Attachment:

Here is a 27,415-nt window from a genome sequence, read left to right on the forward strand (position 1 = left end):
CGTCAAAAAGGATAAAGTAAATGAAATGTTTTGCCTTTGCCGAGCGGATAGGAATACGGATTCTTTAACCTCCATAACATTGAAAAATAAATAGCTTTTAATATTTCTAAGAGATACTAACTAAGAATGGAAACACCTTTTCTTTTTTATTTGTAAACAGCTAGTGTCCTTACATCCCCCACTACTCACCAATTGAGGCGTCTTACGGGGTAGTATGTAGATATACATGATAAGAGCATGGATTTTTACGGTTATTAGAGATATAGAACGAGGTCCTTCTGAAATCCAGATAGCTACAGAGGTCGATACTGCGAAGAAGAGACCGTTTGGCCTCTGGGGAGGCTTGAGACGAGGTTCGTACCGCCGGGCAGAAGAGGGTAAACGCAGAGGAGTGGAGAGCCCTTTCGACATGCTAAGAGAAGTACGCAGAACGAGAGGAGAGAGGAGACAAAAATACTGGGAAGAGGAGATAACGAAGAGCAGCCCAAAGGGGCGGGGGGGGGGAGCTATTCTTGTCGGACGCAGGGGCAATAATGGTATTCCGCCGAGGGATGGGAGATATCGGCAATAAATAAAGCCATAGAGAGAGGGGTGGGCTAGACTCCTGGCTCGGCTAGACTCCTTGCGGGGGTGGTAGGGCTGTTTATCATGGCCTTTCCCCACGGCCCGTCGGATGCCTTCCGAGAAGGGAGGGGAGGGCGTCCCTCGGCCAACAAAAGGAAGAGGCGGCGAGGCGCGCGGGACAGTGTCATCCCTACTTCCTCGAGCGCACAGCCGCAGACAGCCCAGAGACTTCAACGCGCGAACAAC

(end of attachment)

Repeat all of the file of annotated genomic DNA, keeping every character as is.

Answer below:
Here is a 27,415-nt window from a genome sequence, read left to right on the forward strand (position 1 = left end):
CGTCAAAAAGGATAAAGTAAATGAAATGTTTTGCCTTTGCCGAGCGGATAGGAATACGGATTCTTTAACCTCCATAACATTGAAAAATAAATAGCTTTTAATATTTCTAAGAGATACTAACTAAGAATGGAAACACCTTTTCTTTTTTATTTGTAAACAGCTAGTGTCCTTACATCCCCCACTACTCACCAATTGAGGCGTCTTACGGGGTAGTATGTAGATATACATGATAAGAGCATGGATTTTTACGGTTATTAGAGATATAGAACGAGGTCCTTCTGAAATCCAGATAGCTACAGAGGTCGATACTGCGAAGAAGAGACCGTTTGGCCTCTGGGGAGGCTTGAGACGAGGTTCGTACCGCCGGGCAGAAGAGGGTAAACGCAGAGGAGTGGAGAGCCCTTTCGACATGCTAAGAGAAGTACGCAGAACGAGAGGAGAGAGGAGACAAAAATACTGGGAAGAGGAGATAACGAAGAGCAGCCCAAAGGGGCGGGGGGGGGGAGCTATTCTTGTCGGACGCAGGGGCAATAATGGTATTCCGCCGAGGGATGGGAGATATCGGCAATAAATAAAGCCATAGAGAGAGGGGTGGGCTAGACTCCTGGCTCGGCTAGACTCCTTGCGGGGGTGGTAGGGCTGTTTATCATGGCCTTTCCCCACGGCCCGTCGGATGCCTTCCGAGAAGGGAGGGGAGGGCGTCCCTCGGCCAACAAAAGGAAGAGGCGGCGAGGCGCGCGGGACAGTGTCATCCCTACTTCCTCGAGCGCACAGCCGCAGACAGCCCAGAGACTTCAACGCGCGAACAAC